by Katie Phillips

I watched the sheep

            munch the grass

                         in one field.

They moved into another

            field, and I watched them

                         there until only two

were left at the gate

            and then even they ran

                         down the hill. I watched

the mountain and she watched

            me. We moved through space,

                         never closer, never farther.

When I couldn't see

            the sheep anymore

                          I closed my eyes

and listened to them call

            to each other over the sprinkler

                         and the sound of the planet,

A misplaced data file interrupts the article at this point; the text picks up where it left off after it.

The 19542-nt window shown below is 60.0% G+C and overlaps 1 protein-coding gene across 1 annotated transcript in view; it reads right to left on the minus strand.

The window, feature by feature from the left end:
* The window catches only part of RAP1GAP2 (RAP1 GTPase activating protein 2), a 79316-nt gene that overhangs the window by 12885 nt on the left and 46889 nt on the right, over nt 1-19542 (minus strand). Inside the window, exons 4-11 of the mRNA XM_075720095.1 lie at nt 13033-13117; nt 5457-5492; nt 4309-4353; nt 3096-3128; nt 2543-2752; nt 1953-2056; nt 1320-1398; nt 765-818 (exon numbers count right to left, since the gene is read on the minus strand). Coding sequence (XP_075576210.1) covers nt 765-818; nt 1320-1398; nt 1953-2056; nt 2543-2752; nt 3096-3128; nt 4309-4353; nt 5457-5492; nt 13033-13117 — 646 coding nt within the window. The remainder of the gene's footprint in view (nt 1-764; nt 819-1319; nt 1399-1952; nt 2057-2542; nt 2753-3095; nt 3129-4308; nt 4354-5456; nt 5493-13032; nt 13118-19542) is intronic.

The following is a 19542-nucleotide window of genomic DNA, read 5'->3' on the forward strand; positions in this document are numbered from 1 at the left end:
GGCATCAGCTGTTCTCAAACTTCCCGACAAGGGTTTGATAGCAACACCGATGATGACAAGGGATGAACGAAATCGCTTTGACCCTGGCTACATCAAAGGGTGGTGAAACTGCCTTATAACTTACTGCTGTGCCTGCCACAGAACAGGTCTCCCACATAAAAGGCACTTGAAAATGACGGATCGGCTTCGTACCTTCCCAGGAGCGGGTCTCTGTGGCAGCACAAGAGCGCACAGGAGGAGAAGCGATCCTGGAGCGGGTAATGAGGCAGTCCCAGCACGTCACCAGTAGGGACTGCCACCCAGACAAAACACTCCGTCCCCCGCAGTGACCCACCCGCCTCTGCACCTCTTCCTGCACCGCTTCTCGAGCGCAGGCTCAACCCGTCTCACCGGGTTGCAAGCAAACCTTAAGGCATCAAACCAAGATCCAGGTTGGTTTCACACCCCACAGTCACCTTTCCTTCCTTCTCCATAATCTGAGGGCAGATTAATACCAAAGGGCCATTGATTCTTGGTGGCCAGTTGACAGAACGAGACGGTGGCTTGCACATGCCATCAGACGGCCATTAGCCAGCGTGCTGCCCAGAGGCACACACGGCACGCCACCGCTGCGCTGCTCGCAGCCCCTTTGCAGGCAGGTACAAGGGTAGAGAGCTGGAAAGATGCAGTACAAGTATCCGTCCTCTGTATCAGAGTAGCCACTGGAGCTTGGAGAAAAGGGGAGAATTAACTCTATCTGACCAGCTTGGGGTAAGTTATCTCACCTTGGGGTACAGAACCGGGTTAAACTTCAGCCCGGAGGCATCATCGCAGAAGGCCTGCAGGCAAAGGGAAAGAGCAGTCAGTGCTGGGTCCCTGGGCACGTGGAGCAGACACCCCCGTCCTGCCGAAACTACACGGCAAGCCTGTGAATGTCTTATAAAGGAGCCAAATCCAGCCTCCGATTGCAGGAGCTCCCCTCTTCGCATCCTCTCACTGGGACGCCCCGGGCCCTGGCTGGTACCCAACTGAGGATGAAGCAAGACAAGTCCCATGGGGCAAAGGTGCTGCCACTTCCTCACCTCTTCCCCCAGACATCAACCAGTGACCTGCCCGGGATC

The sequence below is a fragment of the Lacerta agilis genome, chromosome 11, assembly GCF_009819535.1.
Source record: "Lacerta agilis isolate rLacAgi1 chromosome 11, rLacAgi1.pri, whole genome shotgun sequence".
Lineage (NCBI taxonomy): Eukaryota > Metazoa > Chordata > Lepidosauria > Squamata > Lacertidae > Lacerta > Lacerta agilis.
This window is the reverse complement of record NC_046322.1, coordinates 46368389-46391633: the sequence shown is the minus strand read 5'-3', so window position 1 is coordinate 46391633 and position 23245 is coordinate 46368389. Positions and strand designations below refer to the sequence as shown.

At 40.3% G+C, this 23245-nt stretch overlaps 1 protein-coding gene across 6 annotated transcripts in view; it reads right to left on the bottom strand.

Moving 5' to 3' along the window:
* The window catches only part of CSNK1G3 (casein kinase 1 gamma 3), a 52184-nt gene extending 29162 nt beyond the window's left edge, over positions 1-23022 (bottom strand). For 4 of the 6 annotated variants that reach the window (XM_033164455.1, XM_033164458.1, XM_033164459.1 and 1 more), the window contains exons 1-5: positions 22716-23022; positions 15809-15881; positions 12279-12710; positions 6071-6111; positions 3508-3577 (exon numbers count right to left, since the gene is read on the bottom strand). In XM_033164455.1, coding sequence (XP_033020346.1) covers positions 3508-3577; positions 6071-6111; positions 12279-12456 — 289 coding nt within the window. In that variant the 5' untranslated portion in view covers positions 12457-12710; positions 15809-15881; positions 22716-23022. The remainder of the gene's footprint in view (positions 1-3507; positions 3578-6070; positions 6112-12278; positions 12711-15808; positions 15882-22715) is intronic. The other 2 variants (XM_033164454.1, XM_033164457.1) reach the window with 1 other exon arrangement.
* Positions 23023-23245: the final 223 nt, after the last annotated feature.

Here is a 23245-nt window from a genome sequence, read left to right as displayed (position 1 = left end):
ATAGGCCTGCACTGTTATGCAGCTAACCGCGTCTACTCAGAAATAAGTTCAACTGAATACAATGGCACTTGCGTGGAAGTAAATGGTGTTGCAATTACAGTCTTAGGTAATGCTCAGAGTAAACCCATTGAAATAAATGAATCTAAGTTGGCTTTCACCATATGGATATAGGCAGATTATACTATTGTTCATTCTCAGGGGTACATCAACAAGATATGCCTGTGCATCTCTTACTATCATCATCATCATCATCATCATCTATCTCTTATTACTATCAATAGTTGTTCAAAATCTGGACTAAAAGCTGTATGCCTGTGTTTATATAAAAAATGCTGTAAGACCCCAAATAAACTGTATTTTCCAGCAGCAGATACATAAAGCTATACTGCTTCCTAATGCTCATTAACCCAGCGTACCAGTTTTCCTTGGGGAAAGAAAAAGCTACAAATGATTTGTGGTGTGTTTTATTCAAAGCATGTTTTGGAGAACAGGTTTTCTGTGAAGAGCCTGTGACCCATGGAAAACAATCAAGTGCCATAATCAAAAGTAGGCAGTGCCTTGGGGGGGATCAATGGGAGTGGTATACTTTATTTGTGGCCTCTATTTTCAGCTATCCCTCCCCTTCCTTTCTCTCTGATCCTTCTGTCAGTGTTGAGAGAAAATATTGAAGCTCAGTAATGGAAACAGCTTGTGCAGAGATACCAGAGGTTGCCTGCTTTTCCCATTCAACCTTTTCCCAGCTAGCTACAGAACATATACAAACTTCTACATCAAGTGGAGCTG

the wind through

             the trees—first the pears,

                          then the apples.


Katie Phillips has worked as a hotel housekeeper, a laundromat attendant, a magazine telemarketer, a library clerk, and a church administrator. She lives (and writes, works, bikes, and walks dogs) in southern Illinois with her husband and their dog. Her work has been published by The Sow’s Ear Poetry ReviewPittsburgh Poetry Review, and Cider Press Review, among others. Katie's chapbook “Driving Montana, Alone” was published in 2010 by Slapering Hol Press, and the title poem was later read by Garrison Keillor on NPR's The Writer's Almanac.